Abstract 471: Impact of Enrichment Strategies for Future Clinical Trials Assessing PCSK-9 Inhibitors Efficacy in Primary Prevention Settings
Introduction: To date multiple ongoing clinical trials are testing impact of human monoclonal antibody against proprotein convertase subtilisin/kexin type 9 (PCSK9) in high risk patients with established CVD already on statins. It is of interest to explore the added value of these therapies in individuals free of established CVD. The aim of this study is to assess the implications of population baseline risk considered for clinical trials, in evaluating impact of PCSK9 inhibitors in primary prevention settings.
Methods: We simulated scenarios among primary prevention cohorts recruited with 5 year CVD event rates ranging from 5-25%. In the control group, 30% relative risk reduction (RRR) with highest tolerated statin dose was considered. The NNT and drug cost with additional PSCK9 inhibitor therapy to prevent one cardiac event were calculated across varying (20-40%) RRR thresholds. The annual cost of PCSK9 inhibitors was estimated in range of $3000-$7,000. We considered ≤ $0.5 million as upper limit for willingness to pay to prevent 1 event in 5 years.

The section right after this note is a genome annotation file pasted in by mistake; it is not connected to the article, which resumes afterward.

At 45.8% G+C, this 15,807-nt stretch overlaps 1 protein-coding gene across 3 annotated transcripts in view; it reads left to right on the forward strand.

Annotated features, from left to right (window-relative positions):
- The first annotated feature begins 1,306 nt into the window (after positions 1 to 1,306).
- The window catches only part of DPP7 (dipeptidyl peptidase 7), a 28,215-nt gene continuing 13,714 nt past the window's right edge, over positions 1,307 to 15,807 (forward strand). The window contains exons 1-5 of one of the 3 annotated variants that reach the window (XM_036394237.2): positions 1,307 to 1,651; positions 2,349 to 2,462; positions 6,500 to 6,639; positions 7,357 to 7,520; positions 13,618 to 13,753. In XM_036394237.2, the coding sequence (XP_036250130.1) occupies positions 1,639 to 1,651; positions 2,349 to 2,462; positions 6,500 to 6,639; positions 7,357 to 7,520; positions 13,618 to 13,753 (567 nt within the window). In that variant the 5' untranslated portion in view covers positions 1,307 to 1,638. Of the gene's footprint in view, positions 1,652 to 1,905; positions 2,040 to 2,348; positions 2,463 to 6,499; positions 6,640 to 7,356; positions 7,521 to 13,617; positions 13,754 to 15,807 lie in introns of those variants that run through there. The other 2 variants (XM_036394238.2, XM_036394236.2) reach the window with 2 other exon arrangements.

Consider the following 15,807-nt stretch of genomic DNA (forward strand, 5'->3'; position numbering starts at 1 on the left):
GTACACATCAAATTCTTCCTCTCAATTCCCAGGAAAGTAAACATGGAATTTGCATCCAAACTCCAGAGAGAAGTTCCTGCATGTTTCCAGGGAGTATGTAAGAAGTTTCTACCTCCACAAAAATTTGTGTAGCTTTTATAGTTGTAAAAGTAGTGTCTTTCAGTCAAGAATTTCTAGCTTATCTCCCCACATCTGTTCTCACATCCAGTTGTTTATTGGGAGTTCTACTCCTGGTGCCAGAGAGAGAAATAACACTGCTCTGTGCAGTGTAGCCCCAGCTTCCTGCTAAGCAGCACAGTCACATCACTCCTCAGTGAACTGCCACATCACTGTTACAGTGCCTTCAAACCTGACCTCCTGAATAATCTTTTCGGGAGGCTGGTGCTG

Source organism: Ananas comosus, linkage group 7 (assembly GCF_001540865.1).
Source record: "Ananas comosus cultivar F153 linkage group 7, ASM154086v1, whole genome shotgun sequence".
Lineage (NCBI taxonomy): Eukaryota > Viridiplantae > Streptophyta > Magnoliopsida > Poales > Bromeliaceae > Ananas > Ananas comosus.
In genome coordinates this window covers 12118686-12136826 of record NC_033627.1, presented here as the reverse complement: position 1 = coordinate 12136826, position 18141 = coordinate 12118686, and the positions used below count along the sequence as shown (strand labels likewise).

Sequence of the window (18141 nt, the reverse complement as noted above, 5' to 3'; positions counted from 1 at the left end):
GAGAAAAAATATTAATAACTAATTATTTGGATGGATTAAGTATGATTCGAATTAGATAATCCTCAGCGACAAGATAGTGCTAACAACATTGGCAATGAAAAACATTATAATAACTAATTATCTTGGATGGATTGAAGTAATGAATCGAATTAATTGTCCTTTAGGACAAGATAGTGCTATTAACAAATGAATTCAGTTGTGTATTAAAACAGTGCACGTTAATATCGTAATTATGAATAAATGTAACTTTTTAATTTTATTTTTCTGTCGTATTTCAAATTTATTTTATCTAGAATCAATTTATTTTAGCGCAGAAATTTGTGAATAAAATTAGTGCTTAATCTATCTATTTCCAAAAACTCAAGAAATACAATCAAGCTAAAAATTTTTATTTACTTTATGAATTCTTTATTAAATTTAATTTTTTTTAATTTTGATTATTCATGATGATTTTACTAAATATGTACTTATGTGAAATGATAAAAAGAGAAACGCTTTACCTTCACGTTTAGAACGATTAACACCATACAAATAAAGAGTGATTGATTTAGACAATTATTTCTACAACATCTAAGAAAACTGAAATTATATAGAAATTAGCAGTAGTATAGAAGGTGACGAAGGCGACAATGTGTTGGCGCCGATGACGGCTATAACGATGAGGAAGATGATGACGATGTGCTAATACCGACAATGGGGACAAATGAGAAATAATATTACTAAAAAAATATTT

Results: The table highlights: a) absolute event rates anticipated in the controls as well with additional PCSK9 inhibition; b) the calculated NNT; and c) costs to prevent one cardiac event across the spectrum of baseline CVD risk levels. Among those with estimated 5 year absolute risk of 10%, the threshold for willingness to pay was achieved provided PCSK9 inhibition achieved 40% RRR with annual cost of $3000. Among individuals with >20% absolute 5 year baseline risk, the threshold for willingness to pay was realized even with 20% RRR in all scenarios if annual cost was limited to $3000.
Conclusion: Future discussion for clinical trials assessing efficacy of PCSK9 inhibitors in reducing CVD events in primary prevention settings must focus on enrichment strategies for recruiting a ‘high risk’ population. These strategies will likely facilitate acceptable NNT and public willingness to pay for these emerging novel therapies.
Author Disclosures: K. Nasir: None. E. Veledar: None.
- © 2015 by American Heart Association, Inc.